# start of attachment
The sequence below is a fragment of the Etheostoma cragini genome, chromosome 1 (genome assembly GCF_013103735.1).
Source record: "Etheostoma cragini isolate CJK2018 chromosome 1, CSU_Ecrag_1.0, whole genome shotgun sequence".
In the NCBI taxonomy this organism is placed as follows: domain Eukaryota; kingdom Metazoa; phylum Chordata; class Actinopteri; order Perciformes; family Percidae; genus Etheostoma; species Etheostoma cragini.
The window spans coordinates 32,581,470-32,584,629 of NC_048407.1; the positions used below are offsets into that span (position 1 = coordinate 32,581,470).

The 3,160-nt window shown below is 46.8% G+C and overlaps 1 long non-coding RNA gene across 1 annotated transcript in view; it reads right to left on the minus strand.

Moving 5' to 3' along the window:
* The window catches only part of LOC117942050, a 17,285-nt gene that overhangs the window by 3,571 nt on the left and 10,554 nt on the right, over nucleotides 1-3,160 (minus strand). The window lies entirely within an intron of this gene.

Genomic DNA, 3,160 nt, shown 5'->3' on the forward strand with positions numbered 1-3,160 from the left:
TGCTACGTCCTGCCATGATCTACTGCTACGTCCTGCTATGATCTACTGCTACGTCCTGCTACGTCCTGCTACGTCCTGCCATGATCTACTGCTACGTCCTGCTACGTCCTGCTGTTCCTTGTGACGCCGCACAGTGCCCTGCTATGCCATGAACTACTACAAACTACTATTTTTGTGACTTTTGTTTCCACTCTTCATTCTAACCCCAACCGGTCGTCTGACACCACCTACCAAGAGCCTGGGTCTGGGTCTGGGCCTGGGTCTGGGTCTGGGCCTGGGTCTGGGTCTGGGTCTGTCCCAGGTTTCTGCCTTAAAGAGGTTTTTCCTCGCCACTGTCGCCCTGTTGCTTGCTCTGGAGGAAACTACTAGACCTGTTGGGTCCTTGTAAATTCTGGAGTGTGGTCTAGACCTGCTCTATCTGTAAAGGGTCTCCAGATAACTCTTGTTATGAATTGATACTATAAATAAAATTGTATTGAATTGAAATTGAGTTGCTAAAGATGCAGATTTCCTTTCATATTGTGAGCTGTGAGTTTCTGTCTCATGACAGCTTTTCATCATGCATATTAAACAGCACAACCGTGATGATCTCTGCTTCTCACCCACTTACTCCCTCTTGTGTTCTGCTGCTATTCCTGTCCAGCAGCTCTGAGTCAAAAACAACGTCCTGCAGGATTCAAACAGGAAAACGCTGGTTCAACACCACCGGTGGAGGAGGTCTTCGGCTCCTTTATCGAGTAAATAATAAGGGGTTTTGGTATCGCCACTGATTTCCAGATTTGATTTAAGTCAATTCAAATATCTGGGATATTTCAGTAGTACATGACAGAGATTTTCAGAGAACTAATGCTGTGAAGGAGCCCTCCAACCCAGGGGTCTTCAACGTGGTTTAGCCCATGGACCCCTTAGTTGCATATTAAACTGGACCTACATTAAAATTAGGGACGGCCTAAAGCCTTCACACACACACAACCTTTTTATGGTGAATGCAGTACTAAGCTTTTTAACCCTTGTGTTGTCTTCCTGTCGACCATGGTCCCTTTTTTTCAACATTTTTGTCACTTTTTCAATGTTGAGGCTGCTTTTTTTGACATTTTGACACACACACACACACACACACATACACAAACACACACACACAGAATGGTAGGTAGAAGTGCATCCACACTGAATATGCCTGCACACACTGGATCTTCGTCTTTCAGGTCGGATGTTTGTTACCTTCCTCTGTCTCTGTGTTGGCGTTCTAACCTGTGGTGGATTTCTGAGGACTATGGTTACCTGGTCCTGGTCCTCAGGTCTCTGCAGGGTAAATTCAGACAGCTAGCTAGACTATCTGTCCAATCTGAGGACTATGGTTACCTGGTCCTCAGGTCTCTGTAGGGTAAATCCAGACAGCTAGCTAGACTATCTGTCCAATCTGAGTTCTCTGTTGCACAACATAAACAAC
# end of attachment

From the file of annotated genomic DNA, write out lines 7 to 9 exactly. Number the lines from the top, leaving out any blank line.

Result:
* The window catches only part of LOC117942050, a 17,285-nt gene that overhangs the window by 3,571 nt on the left and 10,554 nt on the right, over nucleotides 1-3,160 (minus strand). The window lies entirely within an intron of this gene.

Genomic DNA, 3,160 nt, shown 5'->3' on the forward strand with positions numbered 1-3,160 from the left:
TGCTACGTCCTGCCATGATCTACTGCTACGTCCTGCTATGATCTACTGCTACGTCCTGCTACGTCCTGCTACGTCCTGCCATGATCTACTGCTACGTCCTGCTACGTCCTGCTGTTCCTTGTGACGCCGCACAGTGCCCTGCTATGCCATGAACTACTACAAACTACTATTTTTGTGACTTTTGTTTCCACTCTTCATTCTAACCCCAACCGGTCGTCTGACACCACCTACCAAGAGCCTGGGTCTGGGTCTGGGCCTGGGTCTGGGTCTGGGCCTGGGTCTGGGTCTGGGTCTGTCCCAGGTTTCTGCCTTAAAGAGGTTTTTCCTCGCCACTGTCGCCCTGTTGCTTGCTCTGGAGGAAACTACTAGACCTGTTGGGTCCTTGTAAATTCTGGAGTGTGGTCTAGACCTGCTCTATCTGTAAAGGGTCTCCAGATAACTCTTGTTATGAATTGATACTATAAATAAAATTGTATTGAATTGAAATTGAGTTGCTAAAGATGCAGATTTCCTTTCATATTGTGAGCTGTGAGTTTCTGTCTCATGACAGCTTTTCATCATGCATATTAAACAGCACAACCGTGATGATCTCTGCTTCTCACCCACTTACTCCCTCTTGTGTTCTGCTGCTATTCCTGTCCAGCAGCTCTGAGTCAAAAACAACGTCCTGCAGGATTCAAACAGGAAAACGCTGGTTCAACACCACCGGTGGAGGAGGTCTTCGGCTCCTTTATCGAGTAAATAATAAGGGGTTTTGGTATCGCCACTGATTTCCAGATTTGATTTAAGTCAATTCAAATATCTGGGATATTTCAGTAGTACATGACAGAGATTTTCAGAGAACTAATGCTGTGAAGGAGCCCTCCAACCCAGGGGTCTTCAACGTGGTTTAGCCCATGGACCCCTTAGTTGCATATTAAACTGGACCTACATTAAAATTAGGGACGGCCTAAAGCCTTCACACACACACAACCTTTTTATGGTGAATGCAGTACTAAGCTTTTTAACCCTTGTGTTGTCTTCCTGTCGACCATGGTCCCTTTTTTTCAACATTTTTGTCACTTTTTCAATGTTGAGGCTGCTTTTTTTGACATTTTGACACACACACACACACACACACATACACAAACACACACACACAGAATGGTAGGTAGAAGTGCATCCACACTGAATATGCCTGCACACACTGGATCTTCGTCTTTCAGGTCGGATGTTTGTTACCTTCCTCTGTCTCTGTGTTGGCGTTCTAACCTGTGGTGGATTTCTGAGGACTATGGTTACCTGGTCCTGGTCCTCAGGTCTCTGCAGGGTAAATTCAGACAGCTAGCTAGACTATCTGTCCAATCTGAGGACTATGGTTACCTGGTCCTCAGGTCTCTGTAGGGTAAATCCAGACAGCTAGCTAGACTATCTGTCCAATCTGAGTTCTCTGTTGCACAACATAAACAAC